Herzog also argues that the Bankruptcy Court exceeded its authority by entering judgment against him for sums previously paid over to him by the estate. He asserts that, based on the pleadings submitted, the court had authority only to grant or deny his applications for compensation. He cites the proposition that "(a) court may not, without the consent of all persons affected, enter a judgment which goes beyond the claim asserted in the pleadings." Armstrong Cork Co. v. Lyons, 366 F.2d 206, 208 (8th Cir. 1966) (quoting Sylvan Beach v. Koch, 140 F.3d 852, 861-862 (8th Cir. 1944)). The record shows, however, that at least one petition in opposition to Herzog's applications sought not only denial of Herzog's fee petitions but also the return of fees, commissions, and expenses previously paid to or received by him. This petition, presented in letter form, was filed with the Bankruptcy Court on August 8, 1979, 19 days before the date of the scheduled hearing in the case. Herzog received a copy of this document and was thus placed on notice that a specific claim for return of money already paid was being made. The order of the Bankruptcy Court directing Herzog to restore compensation and expenses improperly received was therefore "a perfectly lawful order which, under the facts of the case, the (bankruptcy judge) had a right to make." In re Perelstine, 44 F.2d 62, 63 (W.D.Pa.1930).
Herzog also claims error on the part of the District Court in failing to consider his appeal properly. He contends that the court did not devote sufficient time to consideration of the case and did not allow oral argument. Herzog filed his brief with the District Court on May 14, 1981, and Appellee James McMerty, successor trustee, filed his brief on May 26, 1981. The District Court affirmed the ruling of the Bankruptcy Court by order of June 1, 1981. While the actual time between the filing of appellee's brief and the date of the Court's decision may seem short, the District Court was already familiar with the record in the case and had sufficient time to review the record as needed.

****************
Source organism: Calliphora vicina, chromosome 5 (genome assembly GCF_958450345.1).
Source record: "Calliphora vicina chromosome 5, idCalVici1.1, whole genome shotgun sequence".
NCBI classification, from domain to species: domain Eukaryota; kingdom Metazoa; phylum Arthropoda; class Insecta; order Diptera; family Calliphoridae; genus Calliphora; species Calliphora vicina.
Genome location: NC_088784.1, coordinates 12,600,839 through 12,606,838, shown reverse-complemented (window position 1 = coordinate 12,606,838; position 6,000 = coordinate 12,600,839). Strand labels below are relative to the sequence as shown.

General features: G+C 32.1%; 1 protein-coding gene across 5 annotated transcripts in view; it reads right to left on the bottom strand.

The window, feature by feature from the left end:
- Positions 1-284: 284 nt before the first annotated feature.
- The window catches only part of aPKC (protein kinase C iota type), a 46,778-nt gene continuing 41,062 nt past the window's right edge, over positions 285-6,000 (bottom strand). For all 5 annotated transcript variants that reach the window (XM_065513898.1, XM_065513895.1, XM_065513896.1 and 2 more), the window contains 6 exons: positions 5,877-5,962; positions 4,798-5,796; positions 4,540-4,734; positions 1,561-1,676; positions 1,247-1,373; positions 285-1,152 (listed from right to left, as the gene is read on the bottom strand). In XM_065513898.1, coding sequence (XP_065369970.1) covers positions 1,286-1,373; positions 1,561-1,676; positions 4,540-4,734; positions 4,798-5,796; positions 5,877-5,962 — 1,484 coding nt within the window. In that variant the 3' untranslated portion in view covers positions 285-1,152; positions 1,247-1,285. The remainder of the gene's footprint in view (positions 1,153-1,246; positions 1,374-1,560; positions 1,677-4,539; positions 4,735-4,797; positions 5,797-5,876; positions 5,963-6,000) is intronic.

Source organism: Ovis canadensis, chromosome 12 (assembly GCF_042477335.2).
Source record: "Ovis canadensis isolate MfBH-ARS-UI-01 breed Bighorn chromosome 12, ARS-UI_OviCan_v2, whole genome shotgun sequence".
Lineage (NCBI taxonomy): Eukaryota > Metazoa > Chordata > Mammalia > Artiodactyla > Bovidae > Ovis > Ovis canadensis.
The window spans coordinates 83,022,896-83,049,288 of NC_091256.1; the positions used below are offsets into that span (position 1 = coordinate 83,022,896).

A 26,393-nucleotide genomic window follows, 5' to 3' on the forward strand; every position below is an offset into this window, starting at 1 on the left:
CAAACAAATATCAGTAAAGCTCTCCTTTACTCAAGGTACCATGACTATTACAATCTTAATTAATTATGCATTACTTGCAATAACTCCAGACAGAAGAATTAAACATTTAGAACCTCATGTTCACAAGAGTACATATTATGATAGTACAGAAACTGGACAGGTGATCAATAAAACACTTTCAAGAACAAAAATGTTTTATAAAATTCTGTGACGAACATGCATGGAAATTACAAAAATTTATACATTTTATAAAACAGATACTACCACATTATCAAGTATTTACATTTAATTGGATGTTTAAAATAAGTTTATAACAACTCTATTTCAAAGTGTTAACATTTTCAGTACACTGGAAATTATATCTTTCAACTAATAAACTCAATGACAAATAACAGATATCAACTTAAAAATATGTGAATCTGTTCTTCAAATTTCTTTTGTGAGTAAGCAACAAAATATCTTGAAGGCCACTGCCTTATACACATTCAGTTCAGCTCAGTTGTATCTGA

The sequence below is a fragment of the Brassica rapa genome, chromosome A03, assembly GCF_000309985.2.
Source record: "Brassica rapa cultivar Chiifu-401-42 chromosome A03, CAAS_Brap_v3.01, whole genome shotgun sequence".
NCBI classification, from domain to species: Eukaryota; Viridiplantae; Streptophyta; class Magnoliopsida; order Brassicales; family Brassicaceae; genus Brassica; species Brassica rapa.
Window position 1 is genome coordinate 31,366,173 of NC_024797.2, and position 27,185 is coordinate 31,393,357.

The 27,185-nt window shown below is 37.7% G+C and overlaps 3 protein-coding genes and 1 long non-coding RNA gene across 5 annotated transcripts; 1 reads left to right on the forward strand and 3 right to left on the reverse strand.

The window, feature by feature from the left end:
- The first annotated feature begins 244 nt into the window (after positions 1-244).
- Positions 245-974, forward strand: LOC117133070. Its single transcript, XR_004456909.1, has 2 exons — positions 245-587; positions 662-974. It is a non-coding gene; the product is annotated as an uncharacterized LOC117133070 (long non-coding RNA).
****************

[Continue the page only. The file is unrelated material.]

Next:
Opportunity for oral argument is controlled by Bankruptcy Rule 809, which states that "(u)nless otherwise provided by local rule or court order the parties shall be given an opportunity to be heard on oral argument." (Emphasis ours). In its order of March 24, 1981, establishing the briefing schedule, the District Court stated that "the matter (would) be deemed submitted" after all the briefs were filed. Having failed both to object to this apparent elimination of oral argument and to request argument initially, Herzog waived the opportunity to be heard on oral argument.
In a separate pro se reply brief, Herzog takes issue with the factual findings of the Bankruptcy Court. We note that "(i)n determining the award (or non-award) of compensation, the Bankruptcy Judge has broad discretion and the appellate courts will not interfere with (his) award in the absence of a clear abuse of discretion." Matter of Urban American Development Co., supra, 564 F.2d at 809. The District Court found no abuse of discretion, and we see no reason to disagree. The findings of the Bankruptcy Court are not clearly erroneous.
The judgment is affirmed.